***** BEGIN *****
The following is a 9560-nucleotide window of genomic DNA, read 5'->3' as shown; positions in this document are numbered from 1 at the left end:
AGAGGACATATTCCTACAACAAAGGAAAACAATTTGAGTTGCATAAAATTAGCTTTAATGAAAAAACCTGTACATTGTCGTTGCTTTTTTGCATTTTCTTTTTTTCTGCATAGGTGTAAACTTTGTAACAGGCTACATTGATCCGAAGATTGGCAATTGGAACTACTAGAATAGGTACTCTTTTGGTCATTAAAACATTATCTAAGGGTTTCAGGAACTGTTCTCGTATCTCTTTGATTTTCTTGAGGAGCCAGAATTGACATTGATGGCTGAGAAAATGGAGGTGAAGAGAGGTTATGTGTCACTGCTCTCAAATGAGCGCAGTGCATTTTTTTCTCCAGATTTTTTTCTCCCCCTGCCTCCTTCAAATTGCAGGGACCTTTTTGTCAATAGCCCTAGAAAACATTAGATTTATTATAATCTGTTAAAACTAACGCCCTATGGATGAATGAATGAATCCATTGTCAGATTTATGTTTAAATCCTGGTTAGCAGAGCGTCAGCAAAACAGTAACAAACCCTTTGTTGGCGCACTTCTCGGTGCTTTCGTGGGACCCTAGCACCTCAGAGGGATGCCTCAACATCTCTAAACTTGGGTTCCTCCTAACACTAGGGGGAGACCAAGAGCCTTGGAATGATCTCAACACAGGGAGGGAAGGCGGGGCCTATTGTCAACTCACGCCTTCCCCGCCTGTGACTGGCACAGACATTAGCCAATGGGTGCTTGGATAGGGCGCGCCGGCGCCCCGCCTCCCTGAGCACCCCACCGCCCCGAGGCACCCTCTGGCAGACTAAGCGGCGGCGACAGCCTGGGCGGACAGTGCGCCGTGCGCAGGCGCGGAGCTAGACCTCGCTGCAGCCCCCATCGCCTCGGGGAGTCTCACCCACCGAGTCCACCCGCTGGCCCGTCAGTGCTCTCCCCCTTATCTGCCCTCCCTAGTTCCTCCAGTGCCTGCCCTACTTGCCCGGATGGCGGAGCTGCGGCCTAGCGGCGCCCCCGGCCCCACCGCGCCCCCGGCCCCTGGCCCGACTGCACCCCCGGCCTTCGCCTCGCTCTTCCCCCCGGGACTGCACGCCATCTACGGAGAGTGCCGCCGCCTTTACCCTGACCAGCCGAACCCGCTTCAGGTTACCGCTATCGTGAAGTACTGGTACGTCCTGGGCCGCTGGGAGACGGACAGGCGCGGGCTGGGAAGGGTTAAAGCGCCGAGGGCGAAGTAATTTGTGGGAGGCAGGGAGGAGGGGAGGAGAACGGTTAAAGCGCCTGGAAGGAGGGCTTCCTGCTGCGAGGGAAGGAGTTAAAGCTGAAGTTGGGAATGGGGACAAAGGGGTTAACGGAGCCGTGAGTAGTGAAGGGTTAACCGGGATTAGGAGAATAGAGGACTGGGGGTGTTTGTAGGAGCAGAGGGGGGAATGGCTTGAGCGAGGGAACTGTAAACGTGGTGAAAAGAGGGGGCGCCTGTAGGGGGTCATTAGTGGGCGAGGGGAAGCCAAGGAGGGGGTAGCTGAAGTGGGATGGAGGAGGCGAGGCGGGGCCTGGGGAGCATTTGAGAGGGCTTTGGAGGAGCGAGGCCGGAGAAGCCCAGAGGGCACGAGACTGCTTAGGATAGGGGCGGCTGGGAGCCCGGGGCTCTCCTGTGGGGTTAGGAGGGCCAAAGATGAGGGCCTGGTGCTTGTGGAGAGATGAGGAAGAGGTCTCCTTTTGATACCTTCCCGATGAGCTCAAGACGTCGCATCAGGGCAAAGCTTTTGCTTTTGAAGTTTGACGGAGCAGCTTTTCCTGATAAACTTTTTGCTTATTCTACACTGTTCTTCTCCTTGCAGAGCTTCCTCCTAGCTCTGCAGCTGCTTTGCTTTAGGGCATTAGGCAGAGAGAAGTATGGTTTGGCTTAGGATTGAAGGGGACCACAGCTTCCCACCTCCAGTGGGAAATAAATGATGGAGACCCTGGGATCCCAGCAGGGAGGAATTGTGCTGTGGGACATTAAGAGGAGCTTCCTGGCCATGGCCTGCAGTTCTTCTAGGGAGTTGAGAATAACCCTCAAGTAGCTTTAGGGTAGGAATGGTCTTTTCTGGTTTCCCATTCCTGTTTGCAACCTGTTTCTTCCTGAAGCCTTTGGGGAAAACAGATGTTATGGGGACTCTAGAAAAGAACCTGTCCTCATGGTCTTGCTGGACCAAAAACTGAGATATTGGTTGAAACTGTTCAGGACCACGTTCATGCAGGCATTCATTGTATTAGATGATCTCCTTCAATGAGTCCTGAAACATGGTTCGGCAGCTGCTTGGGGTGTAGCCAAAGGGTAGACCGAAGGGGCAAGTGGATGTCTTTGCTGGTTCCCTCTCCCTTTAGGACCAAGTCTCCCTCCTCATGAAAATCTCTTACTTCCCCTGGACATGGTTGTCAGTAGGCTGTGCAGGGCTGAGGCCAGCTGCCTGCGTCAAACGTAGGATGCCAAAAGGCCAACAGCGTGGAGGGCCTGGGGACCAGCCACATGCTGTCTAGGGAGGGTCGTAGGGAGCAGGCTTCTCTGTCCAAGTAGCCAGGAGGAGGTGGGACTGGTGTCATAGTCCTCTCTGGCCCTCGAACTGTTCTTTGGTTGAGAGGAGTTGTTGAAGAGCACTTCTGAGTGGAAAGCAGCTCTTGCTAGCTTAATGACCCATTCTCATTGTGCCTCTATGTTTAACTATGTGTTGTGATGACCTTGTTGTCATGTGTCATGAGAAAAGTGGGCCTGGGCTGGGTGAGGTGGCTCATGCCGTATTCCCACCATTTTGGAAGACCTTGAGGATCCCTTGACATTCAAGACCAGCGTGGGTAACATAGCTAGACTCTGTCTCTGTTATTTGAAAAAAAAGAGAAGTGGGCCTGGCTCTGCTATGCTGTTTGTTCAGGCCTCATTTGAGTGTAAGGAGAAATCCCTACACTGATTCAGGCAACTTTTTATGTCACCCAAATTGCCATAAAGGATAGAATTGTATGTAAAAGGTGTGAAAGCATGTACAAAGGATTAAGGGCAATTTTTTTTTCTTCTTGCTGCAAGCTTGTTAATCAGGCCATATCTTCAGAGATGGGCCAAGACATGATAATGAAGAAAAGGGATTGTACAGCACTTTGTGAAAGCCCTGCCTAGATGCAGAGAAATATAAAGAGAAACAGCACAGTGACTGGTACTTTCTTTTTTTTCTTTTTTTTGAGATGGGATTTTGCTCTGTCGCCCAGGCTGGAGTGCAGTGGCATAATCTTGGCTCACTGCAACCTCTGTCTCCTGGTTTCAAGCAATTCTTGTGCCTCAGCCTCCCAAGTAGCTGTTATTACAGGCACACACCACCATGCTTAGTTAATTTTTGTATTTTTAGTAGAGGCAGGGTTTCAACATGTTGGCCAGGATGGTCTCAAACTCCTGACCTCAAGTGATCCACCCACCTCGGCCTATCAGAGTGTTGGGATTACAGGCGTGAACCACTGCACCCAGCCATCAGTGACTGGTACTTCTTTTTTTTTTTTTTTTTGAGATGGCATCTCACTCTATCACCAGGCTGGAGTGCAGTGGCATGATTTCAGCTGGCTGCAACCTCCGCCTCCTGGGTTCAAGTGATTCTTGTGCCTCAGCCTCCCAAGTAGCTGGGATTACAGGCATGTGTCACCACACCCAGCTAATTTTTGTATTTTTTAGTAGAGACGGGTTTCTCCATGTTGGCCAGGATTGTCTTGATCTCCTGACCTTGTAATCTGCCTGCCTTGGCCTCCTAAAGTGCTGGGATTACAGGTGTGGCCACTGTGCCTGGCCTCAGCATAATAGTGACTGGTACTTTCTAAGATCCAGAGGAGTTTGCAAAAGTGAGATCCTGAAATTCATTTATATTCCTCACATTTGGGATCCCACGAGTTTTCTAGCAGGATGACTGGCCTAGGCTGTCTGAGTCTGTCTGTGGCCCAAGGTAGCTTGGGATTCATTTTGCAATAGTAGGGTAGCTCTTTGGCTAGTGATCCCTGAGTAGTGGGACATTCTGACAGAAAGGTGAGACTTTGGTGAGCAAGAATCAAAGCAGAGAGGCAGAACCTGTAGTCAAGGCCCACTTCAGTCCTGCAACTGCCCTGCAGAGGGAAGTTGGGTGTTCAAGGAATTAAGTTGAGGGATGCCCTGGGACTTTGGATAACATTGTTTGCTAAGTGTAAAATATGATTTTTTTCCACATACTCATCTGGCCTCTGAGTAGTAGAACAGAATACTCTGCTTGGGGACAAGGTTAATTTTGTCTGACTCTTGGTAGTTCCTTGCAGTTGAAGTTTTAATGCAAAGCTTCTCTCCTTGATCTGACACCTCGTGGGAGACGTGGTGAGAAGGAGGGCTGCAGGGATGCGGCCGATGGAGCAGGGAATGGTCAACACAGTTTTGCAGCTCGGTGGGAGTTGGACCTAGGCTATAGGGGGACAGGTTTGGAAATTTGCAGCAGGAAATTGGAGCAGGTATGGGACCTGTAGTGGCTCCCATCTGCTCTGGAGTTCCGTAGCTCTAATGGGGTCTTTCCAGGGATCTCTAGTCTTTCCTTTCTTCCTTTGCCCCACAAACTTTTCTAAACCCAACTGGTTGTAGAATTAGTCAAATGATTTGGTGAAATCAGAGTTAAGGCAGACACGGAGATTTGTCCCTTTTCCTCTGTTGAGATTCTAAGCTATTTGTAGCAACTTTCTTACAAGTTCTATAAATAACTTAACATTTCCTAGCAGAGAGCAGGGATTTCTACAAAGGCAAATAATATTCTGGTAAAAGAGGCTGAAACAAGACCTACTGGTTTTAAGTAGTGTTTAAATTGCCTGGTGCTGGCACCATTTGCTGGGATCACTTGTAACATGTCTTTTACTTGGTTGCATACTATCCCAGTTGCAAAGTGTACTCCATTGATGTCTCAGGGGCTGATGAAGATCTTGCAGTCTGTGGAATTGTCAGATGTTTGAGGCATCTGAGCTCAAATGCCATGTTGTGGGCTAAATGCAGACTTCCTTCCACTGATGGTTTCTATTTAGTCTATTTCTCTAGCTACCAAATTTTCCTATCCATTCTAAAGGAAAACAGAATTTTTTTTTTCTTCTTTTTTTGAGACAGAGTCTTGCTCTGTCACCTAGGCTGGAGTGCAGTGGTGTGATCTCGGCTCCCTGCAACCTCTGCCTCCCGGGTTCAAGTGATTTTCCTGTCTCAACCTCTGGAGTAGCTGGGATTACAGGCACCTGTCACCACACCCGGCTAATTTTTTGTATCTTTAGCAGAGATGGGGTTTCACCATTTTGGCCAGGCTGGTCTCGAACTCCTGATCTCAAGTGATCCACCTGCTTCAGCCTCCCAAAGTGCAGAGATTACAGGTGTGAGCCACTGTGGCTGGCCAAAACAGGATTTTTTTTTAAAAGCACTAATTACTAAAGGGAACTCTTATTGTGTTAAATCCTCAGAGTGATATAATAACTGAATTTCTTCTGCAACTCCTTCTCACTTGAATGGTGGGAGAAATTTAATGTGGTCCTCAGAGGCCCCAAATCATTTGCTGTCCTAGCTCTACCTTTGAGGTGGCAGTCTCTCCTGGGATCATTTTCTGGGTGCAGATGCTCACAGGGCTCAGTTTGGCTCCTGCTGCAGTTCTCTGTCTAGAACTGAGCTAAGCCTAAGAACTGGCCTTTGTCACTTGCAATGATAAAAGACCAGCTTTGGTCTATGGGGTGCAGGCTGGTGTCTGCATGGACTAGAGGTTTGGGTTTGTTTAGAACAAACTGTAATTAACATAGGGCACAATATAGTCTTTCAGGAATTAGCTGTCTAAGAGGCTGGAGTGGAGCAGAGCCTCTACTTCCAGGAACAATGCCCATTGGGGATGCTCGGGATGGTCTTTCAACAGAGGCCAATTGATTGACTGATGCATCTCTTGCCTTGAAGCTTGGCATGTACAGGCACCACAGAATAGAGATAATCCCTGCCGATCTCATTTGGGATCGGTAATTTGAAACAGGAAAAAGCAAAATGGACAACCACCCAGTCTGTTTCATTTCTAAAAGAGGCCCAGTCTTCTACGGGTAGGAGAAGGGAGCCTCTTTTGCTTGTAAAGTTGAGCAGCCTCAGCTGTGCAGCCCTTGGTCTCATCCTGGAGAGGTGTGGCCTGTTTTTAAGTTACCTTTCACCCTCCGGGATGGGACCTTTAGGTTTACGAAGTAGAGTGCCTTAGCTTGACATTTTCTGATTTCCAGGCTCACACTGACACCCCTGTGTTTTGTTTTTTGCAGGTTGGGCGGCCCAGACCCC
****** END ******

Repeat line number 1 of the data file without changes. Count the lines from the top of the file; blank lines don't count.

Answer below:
The following is a 9560-nucleotide window of genomic DNA, read 5'->3' as shown; positions in this document are numbered from 1 at the left end: